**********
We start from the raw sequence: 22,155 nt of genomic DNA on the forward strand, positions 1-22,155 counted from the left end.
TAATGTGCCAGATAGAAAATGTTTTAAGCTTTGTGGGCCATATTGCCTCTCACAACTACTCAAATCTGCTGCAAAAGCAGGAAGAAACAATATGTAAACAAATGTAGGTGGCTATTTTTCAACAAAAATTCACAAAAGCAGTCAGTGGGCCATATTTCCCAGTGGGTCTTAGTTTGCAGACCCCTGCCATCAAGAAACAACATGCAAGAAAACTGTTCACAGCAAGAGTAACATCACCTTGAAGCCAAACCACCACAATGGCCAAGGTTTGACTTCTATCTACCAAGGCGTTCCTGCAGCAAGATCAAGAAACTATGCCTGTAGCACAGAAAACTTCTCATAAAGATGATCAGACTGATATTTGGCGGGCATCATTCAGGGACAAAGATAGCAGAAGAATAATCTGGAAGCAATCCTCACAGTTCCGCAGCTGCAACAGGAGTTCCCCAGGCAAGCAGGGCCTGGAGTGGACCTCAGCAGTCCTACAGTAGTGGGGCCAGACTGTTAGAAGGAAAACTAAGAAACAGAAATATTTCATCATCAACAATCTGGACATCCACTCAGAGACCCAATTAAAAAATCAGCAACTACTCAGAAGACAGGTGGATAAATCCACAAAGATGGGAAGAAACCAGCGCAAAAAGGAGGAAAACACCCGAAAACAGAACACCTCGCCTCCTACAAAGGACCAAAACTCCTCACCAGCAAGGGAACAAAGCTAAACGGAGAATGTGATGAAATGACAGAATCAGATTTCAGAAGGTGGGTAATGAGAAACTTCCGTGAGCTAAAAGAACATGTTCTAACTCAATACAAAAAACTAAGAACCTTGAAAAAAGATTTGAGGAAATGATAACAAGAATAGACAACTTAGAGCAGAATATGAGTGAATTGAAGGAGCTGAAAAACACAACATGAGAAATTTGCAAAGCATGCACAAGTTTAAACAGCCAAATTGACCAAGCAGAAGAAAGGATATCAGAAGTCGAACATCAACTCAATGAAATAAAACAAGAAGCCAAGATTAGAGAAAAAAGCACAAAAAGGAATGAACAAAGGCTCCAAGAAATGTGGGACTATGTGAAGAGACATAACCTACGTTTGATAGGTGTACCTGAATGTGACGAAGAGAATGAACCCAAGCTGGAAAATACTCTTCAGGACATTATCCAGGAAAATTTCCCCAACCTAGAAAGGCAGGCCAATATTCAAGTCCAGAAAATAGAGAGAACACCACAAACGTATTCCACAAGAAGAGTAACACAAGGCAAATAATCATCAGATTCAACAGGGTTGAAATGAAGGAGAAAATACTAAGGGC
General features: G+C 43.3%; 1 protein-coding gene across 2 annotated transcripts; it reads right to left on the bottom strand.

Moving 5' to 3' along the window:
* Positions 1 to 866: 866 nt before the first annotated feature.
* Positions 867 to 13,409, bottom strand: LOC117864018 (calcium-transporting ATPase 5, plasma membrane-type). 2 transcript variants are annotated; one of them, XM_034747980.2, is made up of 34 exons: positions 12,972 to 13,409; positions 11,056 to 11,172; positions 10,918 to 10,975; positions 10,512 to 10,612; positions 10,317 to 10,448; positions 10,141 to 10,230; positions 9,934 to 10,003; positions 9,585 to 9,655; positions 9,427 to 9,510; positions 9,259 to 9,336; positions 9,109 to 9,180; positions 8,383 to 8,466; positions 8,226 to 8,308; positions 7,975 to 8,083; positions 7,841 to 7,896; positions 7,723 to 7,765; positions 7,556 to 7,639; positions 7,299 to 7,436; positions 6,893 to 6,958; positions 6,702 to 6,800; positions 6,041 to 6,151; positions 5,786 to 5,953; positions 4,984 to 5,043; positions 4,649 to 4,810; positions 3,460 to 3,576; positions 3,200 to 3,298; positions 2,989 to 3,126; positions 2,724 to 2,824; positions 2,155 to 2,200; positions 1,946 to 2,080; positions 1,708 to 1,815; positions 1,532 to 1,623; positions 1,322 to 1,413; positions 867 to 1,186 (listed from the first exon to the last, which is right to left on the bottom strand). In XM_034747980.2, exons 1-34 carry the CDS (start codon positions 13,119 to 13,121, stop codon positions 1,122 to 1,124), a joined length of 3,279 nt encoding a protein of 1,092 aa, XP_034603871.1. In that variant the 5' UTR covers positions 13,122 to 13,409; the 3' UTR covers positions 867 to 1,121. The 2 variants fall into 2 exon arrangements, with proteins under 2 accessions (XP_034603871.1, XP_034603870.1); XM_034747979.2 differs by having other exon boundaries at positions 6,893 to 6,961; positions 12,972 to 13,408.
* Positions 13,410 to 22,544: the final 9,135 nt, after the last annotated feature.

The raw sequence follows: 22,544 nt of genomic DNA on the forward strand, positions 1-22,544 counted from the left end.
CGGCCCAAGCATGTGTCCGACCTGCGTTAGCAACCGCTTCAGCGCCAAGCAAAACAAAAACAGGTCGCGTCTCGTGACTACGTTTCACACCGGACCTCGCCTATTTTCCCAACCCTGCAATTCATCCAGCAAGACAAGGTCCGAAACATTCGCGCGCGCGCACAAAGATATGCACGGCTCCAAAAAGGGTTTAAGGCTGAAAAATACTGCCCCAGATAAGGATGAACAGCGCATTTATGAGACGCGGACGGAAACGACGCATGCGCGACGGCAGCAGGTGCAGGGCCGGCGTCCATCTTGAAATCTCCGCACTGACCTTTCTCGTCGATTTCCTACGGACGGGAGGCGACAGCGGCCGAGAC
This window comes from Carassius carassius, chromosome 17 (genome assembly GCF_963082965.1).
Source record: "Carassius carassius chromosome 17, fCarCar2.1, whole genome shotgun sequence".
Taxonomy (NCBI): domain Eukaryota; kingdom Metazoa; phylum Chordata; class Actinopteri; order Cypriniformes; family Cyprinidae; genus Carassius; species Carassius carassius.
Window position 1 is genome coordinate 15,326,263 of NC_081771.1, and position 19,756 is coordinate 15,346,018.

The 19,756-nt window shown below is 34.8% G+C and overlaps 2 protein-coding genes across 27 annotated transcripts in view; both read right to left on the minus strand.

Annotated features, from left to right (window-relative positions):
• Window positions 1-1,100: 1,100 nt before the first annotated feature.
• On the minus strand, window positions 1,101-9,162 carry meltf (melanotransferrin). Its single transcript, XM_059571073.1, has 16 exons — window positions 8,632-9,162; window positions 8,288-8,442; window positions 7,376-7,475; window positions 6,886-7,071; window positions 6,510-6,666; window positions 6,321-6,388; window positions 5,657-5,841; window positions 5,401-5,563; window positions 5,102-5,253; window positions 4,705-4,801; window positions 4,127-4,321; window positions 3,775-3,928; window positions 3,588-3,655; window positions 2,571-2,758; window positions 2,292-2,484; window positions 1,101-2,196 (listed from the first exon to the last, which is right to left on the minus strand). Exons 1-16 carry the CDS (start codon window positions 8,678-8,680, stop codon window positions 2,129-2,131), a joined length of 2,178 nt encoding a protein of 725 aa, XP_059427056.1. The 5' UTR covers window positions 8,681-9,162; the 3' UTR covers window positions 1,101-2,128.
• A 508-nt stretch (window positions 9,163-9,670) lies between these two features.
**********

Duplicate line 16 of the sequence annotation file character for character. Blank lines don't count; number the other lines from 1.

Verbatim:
• Window positions 1-1,100: 1,100 nt before the first annotated feature.